CHAPTER 74—THE SECRET LIFE OF WILD RABBITS
Several weeks had passed by since the Willow, the wild bun, had appeared in their yard. Dad frequently spotted Willow out in the garden, munching on willow leaves and alfalfa near the burrow entrance. Those seemed to be her favorite. Occasionally, she would wander over to the magic garden and nibble on the fresh clover.
Dad watched Willow through the window, curious about the behavior of wild rabbits. Normally, to watch the secret life of wild rabbits, a human would have to camp out in a field. But he could observe their behavior right from his kitchen window.
He noticed whenever Willow heard a noise, her ears would stand straight up and she’d dive for the burrow, only to emerge when all was safe. But she didn’t seem to be living in it. It was just her bolt-to spot near the food. “I wonder where she’s living?” pondered Dad to Abigail.
One day, Dad was under the house working on some water pipes with a plumber. As they slid across an old piece of plywood lying on the ground, they heard squealing. They looked at each other. “What could that be?” asked Dad. “Rats?” suggested the plumber.
The plumber lifted up the sheet of plywood, and there were four furry little creatures, cowering together. “They are rats,” said the plumber. But Dad took a closer look, “No! They’re rabbits!” he exclaimed. They had accidentally stumbled upon Willow’s burrow.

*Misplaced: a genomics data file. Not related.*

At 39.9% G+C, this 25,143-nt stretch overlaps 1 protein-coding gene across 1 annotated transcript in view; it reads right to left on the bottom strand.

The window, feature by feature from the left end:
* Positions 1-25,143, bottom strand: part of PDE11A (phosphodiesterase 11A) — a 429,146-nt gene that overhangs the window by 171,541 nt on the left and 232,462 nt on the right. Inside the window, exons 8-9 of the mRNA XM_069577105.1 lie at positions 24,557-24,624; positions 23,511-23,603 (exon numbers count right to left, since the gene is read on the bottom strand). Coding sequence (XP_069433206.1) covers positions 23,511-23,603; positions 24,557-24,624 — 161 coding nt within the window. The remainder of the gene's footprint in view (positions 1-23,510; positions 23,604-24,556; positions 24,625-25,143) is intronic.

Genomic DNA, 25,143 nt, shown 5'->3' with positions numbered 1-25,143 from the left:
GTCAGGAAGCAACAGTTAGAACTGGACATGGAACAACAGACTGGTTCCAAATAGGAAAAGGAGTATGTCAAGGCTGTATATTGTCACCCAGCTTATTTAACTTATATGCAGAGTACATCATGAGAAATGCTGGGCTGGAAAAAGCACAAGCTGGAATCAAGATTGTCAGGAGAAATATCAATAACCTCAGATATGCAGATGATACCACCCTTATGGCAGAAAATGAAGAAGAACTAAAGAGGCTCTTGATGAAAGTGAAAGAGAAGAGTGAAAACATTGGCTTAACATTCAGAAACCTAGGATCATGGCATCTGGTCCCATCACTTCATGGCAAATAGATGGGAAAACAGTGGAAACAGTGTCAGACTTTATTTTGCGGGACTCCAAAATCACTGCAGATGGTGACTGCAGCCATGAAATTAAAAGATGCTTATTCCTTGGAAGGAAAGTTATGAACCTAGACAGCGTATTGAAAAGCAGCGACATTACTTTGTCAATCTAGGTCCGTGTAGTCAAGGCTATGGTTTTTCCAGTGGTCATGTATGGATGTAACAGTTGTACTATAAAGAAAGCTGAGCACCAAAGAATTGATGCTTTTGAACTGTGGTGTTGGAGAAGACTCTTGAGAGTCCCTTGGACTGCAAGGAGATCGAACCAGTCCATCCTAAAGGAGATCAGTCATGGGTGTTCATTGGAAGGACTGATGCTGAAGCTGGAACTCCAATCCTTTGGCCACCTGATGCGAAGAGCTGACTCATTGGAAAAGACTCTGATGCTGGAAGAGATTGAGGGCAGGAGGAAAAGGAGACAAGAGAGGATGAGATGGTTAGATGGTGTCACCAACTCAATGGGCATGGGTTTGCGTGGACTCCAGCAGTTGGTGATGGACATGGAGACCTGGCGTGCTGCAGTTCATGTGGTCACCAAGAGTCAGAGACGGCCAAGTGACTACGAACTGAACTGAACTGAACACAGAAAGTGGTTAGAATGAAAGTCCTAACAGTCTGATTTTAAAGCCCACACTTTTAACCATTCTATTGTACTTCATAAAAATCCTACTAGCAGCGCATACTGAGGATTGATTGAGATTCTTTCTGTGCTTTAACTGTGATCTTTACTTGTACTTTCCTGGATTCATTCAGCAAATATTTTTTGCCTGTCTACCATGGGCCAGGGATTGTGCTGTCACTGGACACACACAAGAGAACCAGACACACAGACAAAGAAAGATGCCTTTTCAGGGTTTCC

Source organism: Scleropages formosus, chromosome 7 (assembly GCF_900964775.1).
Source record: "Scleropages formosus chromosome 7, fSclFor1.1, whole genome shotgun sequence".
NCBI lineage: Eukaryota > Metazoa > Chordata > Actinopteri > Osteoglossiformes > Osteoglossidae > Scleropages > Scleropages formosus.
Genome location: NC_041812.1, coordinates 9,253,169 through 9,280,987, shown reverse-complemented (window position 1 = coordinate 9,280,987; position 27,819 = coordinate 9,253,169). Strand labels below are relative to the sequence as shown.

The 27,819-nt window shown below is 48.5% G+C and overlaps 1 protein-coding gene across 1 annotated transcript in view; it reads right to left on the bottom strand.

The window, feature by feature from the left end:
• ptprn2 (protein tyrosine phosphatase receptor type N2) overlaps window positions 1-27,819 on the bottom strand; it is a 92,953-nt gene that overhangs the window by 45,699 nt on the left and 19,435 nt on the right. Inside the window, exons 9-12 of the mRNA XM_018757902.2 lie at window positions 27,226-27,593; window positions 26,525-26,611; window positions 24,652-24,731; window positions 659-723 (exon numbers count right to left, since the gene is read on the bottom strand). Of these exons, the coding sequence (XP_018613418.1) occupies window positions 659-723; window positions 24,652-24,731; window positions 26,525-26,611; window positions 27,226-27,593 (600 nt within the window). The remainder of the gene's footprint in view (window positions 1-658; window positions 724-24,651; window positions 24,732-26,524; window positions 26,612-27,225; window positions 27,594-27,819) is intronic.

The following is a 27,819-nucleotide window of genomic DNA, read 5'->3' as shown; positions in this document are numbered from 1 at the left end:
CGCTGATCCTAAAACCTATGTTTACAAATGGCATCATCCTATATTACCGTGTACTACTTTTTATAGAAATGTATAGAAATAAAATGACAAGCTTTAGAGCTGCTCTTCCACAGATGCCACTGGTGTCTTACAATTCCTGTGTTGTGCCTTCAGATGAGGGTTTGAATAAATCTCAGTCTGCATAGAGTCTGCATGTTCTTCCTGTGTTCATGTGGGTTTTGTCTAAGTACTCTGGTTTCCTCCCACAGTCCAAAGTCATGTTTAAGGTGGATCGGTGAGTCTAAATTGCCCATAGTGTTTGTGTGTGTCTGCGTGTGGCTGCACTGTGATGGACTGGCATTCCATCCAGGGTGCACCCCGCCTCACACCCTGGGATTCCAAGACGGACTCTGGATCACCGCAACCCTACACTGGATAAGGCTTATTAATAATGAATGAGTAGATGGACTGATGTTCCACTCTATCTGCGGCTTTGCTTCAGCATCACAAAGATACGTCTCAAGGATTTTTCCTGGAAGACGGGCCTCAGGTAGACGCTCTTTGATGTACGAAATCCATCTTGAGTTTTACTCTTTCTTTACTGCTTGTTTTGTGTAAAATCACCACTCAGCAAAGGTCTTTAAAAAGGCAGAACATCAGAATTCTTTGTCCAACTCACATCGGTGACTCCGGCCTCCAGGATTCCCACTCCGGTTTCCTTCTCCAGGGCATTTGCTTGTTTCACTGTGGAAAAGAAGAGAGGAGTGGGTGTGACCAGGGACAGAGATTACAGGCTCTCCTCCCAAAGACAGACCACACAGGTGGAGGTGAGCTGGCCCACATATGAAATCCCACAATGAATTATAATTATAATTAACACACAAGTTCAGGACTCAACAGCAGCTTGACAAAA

Dad carefully placed the plywood back over the babies and both were careful not to slide on it as they finished the plumbing repairs. Dad closed the access door tightly, so no other animals could get in.
Willow was a smart mom. She had found a perfect place to raise her kits under the house. The babies were safely hidden under the plywood and it was cool there. She had found a small opening that only she could squeeze through so no predators could get to them.
To keep an eye on them, Dad set up a camera under the house. Willow would stop by to feed her kits once a day around 2:30 in the morning. The rest of the time, she was gone.
As the kits grew bigger, they emerged from under the plywood. They had the entire space under the house to roam around and play safely. Once the kits were older, Dad began placing willow wreaths under the house, so they would have food to eat without having to leave the safety of their burrow. They were so tiny and vulnerable—and cute!
“Dad, did you figure out where Willow lives?” asked Abigail. “Yes, Abigail. Willow had four kits and they’re living under our house. They’re growing up little by little. They’re very safe under there.” Abigail was relieved. They needed all the help they could get. Although the average life span for a house rabbit is eleven years, the average life span for a wild rabbit is only one to two years because of all the predators. She was glad they were safe!